Following the breakup of Yugoslavia, in 1992 Rijeka joined the Croatian First Football League in its inaugural season. In 1995 the club changes one final time its name to HNK Rijeka, adding the prefix "Croatian" to its name, following the example of most clubs in the new Republic of Croatia during the Croatian War for Independence. Today Rijeka remains one of only four founding member clubs of the HNL to never have been relegated and is regarded as one of the country's top three clubs. Since the Croatian independence, the club won its first-ever league title in 2017, ending Dinamo Zagreb's run of 11 consecutive titles, and was a runner-up on seven occasions.[19] In the final round of the 1998–99 season, a refereeing error denied Rijeka their first championship title. With one match to play, Rijeka were one point ahead of Croatia Zagreb, needing a home win against Osijek to secure the title. With the match tied at 1–1, in the 89th minute, Rijeka forward Admir Hasančić converted a cross by Barnabás Sztipánovics. However, moments later, assistant referee Krečak raised his flag and referee Šupraha disallowed Rijeka's winning goal for an alleged offside.[20] Following an investigation, 3D analysis revealed Hasančić was not, in fact, in an offside position, and that Rijeka were wrongfully denied their first championship title.[21][22] An investigation by Nacional revealed Franjo Tuđman, the president of the Republic of Croatia and an ardent Croatia Zagreb supporter, earlier in 1999 ordered the country's intelligence agencies to spy on football referees, officials and journalists, with the aim of ensuring the Zagreb club wins the league title.[22]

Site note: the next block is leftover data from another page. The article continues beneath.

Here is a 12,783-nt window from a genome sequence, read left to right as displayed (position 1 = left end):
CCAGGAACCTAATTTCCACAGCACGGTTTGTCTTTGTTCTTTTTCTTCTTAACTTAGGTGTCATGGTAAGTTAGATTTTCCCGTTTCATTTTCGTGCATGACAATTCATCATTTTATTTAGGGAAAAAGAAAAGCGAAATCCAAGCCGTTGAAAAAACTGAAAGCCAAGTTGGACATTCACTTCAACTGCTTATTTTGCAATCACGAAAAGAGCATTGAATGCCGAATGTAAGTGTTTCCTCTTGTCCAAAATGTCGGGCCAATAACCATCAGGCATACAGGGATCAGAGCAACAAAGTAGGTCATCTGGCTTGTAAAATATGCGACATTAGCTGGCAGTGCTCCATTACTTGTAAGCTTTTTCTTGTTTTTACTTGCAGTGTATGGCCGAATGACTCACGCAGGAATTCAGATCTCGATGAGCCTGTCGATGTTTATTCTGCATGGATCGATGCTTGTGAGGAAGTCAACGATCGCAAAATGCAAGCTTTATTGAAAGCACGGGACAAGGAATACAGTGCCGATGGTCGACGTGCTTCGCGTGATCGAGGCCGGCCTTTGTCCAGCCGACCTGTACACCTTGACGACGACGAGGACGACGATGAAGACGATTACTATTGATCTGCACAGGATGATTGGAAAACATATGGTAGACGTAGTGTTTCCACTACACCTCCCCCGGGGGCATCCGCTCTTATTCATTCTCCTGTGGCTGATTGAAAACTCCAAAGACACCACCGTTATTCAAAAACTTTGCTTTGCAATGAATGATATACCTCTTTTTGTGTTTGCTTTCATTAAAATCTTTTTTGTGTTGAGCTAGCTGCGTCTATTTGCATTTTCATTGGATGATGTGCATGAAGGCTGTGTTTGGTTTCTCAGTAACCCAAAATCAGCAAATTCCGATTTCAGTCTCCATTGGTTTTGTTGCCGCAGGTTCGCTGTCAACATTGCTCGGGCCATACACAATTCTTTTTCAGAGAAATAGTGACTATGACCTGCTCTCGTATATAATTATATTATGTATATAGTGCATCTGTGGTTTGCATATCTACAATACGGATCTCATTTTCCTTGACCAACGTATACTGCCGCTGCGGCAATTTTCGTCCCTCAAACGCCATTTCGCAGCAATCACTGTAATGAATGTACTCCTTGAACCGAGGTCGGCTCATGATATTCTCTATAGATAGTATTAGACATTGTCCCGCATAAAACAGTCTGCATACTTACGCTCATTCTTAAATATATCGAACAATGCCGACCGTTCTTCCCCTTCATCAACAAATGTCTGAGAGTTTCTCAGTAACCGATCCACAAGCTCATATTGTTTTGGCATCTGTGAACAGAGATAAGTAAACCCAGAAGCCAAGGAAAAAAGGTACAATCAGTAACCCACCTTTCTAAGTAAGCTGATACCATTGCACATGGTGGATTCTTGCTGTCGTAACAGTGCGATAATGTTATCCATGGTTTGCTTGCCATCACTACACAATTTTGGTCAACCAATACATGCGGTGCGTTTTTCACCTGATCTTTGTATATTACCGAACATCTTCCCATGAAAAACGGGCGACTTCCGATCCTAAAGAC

Rijeka has also won six Croatian Cups, including back-to-back titles in 2005 and 2006 and most recently in 2019 and 2020. It won the cup also in 2014 and in 2017, which helped them secure a historic Double in that year.[23]

HNK Rijeka in the European competitionsEdit

Rijeka participated in UEFA competitions on 21 occasions, including nine consecutive appearances since 2013–14. The greatest success was the quarter-final of the 1979–80 European Cup Winners' Cup, where they lost to Italian giants Juventus 2–0 on aggregate.[24] The most memorable result in Europe was the home win (3–1) against eventual winners Real Madrid in the 1984–85 UEFA Cup.[25] Controversially, in the return leg at Santiago Bernabéu Stadium, which Rijeka lost 3–0, three of their players were sent off. Madrid scored their first goal from a doubtful penalty in the 67th minute with Rijeka already down to ten men. Over the next ten minutes, two additional Rijeka players were sent off, most notably Damir Desnica. While Desnica received the first yellow card because he did not stop play after Schoeters blew his whistle, the second yellow was issued because he allegedly insulted the referee. However, unbeknownst to the referee, Desnica had been a deaf-mute since birth.[18] With Rijeka reduced to eight players, Madrid scored two additional goals, progressed to the next round and eventually won the trophy.

In 2013, after winning 4–3 on aggregate against VfB Stuttgart, Rijeka qualified for the 2013–14 UEFA Europa League group stage.[26][27] Rijeka also participated in the 2014–15 UEFA Europa League group stage, where they defeated Feyenoord and Standard Liège and drew with title-holders and eventual winners Sevilla.[28][29][30] In 2017, Rijeka reached the 2017–18 UEFA Champions League play-off, where they lost 3–1 on aggregate to Greek champions Olympiacos, and automatically qualified for the 2017–18 UEFA Europa League group stage. In the group stage they recorded a famous home win (2–0) against AC Milan but once again failed to progress to the knockout stages.[31]